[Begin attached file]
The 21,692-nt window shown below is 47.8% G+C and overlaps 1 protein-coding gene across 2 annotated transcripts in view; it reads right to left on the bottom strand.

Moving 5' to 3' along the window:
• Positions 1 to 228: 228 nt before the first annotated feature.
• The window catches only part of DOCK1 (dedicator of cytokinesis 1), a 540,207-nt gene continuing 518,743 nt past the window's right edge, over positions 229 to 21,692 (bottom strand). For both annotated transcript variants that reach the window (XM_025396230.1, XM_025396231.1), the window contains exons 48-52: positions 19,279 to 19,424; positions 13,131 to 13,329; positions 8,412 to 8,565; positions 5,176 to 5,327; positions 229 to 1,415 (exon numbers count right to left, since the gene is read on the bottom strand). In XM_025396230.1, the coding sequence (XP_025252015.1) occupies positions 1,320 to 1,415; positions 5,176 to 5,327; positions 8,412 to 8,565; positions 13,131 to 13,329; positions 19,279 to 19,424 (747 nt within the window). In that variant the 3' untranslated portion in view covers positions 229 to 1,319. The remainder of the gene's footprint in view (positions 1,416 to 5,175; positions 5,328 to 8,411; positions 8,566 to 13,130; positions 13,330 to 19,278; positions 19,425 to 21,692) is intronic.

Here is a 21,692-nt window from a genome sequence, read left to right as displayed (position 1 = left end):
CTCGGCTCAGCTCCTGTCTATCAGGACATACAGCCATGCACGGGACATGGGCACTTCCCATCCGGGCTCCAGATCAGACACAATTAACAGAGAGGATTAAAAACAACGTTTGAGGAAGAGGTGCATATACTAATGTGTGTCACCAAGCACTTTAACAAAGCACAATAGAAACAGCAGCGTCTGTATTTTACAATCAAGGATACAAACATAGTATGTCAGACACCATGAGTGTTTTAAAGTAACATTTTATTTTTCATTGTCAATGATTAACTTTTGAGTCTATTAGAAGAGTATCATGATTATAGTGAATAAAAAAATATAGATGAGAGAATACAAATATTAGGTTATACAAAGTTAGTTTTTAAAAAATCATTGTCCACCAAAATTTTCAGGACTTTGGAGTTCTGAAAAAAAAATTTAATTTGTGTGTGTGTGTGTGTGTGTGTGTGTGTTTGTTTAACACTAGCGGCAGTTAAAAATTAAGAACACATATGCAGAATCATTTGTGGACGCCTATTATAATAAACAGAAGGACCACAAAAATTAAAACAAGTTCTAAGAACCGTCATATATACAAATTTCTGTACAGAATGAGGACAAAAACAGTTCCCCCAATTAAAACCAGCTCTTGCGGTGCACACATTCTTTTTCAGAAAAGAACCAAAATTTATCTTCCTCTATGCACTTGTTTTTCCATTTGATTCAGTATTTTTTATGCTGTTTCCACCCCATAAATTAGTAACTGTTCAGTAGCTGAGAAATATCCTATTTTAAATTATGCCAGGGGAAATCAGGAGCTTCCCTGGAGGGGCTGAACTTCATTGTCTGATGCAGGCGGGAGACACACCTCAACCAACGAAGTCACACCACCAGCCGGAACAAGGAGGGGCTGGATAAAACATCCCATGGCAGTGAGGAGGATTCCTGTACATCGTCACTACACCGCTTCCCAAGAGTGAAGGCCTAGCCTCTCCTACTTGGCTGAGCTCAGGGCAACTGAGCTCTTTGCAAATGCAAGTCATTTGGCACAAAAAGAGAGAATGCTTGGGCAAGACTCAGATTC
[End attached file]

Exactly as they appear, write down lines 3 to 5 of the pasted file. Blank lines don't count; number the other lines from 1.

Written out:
• Positions 1 to 228: 228 nt before the first annotated feature.
• The window catches only part of DOCK1 (dedicator of cytokinesis 1), a 540,207-nt gene continuing 518,743 nt past the window's right edge, over positions 229 to 21,692 (bottom strand). For both annotated transcript variants that reach the window (XM_025396230.1, XM_025396231.1), the window contains exons 48-52: positions 19,279 to 19,424; positions 13,131 to 13,329; positions 8,412 to 8,565; positions 5,176 to 5,327; positions 229 to 1,415 (exon numbers count right to left, since the gene is read on the bottom strand). In XM_025396230.1, the coding sequence (XP_025252015.1) occupies positions 1,320 to 1,415; positions 5,176 to 5,327; positions 8,412 to 8,565; positions 13,131 to 13,329; positions 19,279 to 19,424 (747 nt within the window). In that variant the 3' untranslated portion in view covers positions 229 to 1,319. The remainder of the gene's footprint in view (positions 1,416 to 5,175; positions 5,328 to 8,411; positions 8,566 to 13,130; positions 13,330 to 19,278; positions 19,425 to 21,692) is intronic.

Here is a 21,692-nt window from a genome sequence, read left to right as displayed (position 1 = left end):